Every year on Thanksgiving (and as always, we’re not sure if Covid is derailing it this year), a group of indigenous Americans trek out to Alcatraz to commemorate the protest. Indigenous folks were, for the most part, slaughtered in the European takeover of America. We slaughtered our share up here too, but we weren’t quite as dedicated to that practice. Instead we found other ways of mucking up their culture and their lives, like Residential Schools.

The point is, while Thanksgiving is a great time for folks to look back and celebrate America, it also acts as a marker for the end of autonomous existence for the indigenous folks. If nothing else, this celebration is meant for us to think of them, to think of what happened to them, and to contemplate how we can do better. Jodie, whose own schooling has her addressing this notion every day she picks up a book, is handling this celebration for us.

Good Grief Day

A big ol’ happy 98th birthday to Mr. Charles M. Schultz, creator of the Peanuts comics and popularizer of the phrase ‘good grief’. Did he invent the phrase? I have no idea, nor do I have the time and energy to look it up. Let’s just say he did because who’s going to argue with a guy who has celebrated… <checks the numbers> 1,999 celebrations so far in 2020?

Schultz’s childhood puppy was not named Snoopy, but Spike. Astute Peanut-heads will note that this is also the name of Snoopy’s brother, who makes the occasional appearance. He (Charles, not his dog) was drafted to serve in WWII, and was assigned to one of those big .50 caliber machine guns. It was toward the end of the conflict, and he only had the opportunity to fire his gun once. That’s when he noticed he’d forgotten to load it. No worries, the guy he was going to shoot surrendered. Charlie made it through with zero kills.

The Peanuts strip was, for whatever reason, a big part of my childhood. I somehow inherited a big pile of books that I read and re-read a lot. It was my favourite comic until the likes of The Far Side, Bloom County and Calvin & Hobbes showed up and delivered bigger, more cerebral laughs. But I never lost my love for Charlie and his buddies, even if I wasn’t a big fan of the TV specials.

But I was happy to spend a few minutes reading some classic Peanuts yesterday, because the legacy of Mr. Schultz is something we should be celebrating forever.


What’s to say? I love American Thanksgiving. For all 14 of my Thanksgivings I’ve spent with the government, I have found a way to stream the football games at my work. For the first several years I had to track down an illegal stream, usually hosted by a weird contingent of British blokes who seem just a little miffed that they’re relegated to covering this fake “football” sport. For the last few years I’ve had DAZN, a weirdly-named fully legal service that allows me to watch the games in my browser.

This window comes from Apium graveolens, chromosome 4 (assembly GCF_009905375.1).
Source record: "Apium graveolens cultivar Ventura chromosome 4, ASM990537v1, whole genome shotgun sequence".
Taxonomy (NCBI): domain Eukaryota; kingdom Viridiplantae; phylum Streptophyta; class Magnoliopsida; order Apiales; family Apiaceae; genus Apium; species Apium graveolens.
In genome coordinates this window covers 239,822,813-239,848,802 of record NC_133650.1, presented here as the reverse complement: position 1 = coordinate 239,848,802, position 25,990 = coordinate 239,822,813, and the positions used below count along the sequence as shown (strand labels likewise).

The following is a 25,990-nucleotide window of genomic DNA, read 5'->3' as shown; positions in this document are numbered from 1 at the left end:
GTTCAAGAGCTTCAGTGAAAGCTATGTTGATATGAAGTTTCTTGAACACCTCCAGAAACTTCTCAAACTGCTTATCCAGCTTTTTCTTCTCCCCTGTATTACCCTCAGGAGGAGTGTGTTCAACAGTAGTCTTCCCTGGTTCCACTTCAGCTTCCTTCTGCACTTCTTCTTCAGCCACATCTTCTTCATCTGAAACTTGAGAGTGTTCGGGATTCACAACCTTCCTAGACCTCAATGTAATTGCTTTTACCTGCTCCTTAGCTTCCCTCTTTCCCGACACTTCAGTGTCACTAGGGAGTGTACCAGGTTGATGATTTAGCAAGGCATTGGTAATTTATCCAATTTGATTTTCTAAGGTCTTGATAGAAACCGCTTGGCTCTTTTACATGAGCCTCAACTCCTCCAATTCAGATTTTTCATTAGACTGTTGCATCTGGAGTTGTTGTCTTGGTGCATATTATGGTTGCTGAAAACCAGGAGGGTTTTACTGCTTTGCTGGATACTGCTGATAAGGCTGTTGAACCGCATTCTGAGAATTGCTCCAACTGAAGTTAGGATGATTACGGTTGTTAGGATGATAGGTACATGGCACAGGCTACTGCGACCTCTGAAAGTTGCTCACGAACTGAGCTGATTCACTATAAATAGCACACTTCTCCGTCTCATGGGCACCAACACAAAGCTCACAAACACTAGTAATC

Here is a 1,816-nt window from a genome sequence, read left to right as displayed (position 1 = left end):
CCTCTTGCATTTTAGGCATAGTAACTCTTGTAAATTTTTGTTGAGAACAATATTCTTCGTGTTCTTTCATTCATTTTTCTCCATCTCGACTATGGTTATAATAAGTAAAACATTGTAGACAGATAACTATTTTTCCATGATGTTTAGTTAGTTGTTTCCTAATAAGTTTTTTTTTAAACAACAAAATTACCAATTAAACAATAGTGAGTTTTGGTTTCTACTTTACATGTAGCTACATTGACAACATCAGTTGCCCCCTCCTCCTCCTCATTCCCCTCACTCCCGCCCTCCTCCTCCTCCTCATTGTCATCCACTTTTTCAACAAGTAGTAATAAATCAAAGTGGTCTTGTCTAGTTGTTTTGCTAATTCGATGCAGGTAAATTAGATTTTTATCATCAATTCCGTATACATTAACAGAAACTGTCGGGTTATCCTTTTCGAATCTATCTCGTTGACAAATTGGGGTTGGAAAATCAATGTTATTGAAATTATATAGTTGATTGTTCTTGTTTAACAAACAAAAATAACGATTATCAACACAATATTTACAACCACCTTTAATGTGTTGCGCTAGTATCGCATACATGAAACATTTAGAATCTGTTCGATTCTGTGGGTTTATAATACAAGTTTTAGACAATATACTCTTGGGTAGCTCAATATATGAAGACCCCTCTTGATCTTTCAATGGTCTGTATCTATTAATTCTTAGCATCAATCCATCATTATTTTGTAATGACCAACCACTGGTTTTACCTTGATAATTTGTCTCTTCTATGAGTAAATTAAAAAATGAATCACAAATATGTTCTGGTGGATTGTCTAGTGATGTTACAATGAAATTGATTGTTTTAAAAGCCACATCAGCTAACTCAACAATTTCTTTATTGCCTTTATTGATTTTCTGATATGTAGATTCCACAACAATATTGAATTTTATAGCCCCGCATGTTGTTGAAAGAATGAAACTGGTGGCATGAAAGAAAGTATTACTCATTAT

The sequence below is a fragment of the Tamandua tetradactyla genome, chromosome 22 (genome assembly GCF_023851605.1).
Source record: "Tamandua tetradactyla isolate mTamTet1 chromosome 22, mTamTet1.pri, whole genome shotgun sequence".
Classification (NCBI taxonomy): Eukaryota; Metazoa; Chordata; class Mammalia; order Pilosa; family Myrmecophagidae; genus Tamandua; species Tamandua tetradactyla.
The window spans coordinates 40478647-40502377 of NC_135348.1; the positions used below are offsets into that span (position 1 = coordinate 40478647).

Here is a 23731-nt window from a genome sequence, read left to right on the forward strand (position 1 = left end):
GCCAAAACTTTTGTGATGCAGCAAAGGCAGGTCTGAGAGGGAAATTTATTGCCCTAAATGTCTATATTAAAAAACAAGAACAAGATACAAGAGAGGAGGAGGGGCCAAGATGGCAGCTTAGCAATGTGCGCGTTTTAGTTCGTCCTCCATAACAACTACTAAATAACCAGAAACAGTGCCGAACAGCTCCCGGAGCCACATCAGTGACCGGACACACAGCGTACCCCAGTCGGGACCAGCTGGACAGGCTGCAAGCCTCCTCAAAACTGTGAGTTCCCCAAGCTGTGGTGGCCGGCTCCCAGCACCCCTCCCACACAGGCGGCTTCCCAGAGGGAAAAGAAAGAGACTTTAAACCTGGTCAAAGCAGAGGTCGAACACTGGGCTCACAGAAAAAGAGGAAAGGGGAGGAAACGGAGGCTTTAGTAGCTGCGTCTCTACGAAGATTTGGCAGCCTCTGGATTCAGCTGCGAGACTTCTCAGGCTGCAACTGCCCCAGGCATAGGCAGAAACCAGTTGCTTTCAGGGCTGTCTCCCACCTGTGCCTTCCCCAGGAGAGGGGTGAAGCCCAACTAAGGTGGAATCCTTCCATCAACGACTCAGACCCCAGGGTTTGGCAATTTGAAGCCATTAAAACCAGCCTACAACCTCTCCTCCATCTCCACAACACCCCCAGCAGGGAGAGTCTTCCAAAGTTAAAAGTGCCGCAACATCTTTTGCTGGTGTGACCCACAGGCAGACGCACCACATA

I find I get at least as much work done on these Thanksgivings as I do on any other day of the year. Just how much that is, I may or may not say.

We also took some time to give thanks for the good stuff in our lives right now: our family, our dogs, our good health, and our ability to work from home during this crisis. But mostly football. Mostly I was thankful for football. I was also thankful that, with this celebration we can state with pride (and a little bit of shock) that we are at 2,000 celebrations throughout 2020. Two grand. Damn. Happy super-long weekend to everybody who gets one.

Turkey-Free Thanksgiving

The point of this is, of course, for vegetarians to make a point of not eating turkey on this traditional turkey day. Well, we did not stick to a veggie-only diet. We also did not eat turkey yesterday at all, so I’d say we absolutely celebrated the true nature of this day. Is this a loophole? Or just careful understanding of what is expected of us? Whatever – we’re past 2k now, so we’re just having fun at this point.

And what could be more fun than another day of celebrations? Here’s what’s on tap for anyone who wants to play along4:

  • National Day of Listening. This is a day to hear people’s stories. So, for a change, I’ll listen to people.
  • Black Friday. We will not be contributing to the shopping mayhem, except for online today.
  • Buy Nothing Day. Not sure how to celebrate this as well as Black Friday, but if anyone can figure it out, we can.
  • Flossing Day. I guess this is the one day of the year when we are all supposed to floss.
  • Maize Day. Will we eat corn today? Tune in for the exciting answer to this question.
  • National Craft Jerky Day. We have some craft jerky on its way to us, but I doubt it will arrive today. But we won’t forget this one.
  • You’re Welcome Day. The day after Thanksgiving. Ha. Get it?
  • National Bavarian Cream Pie Day. Not so easy to track down, especially when you don’t leave the house. We’ll probably skip this one.
  • Dine Over Your Kitchen Sink Day. I guess some people actually do this?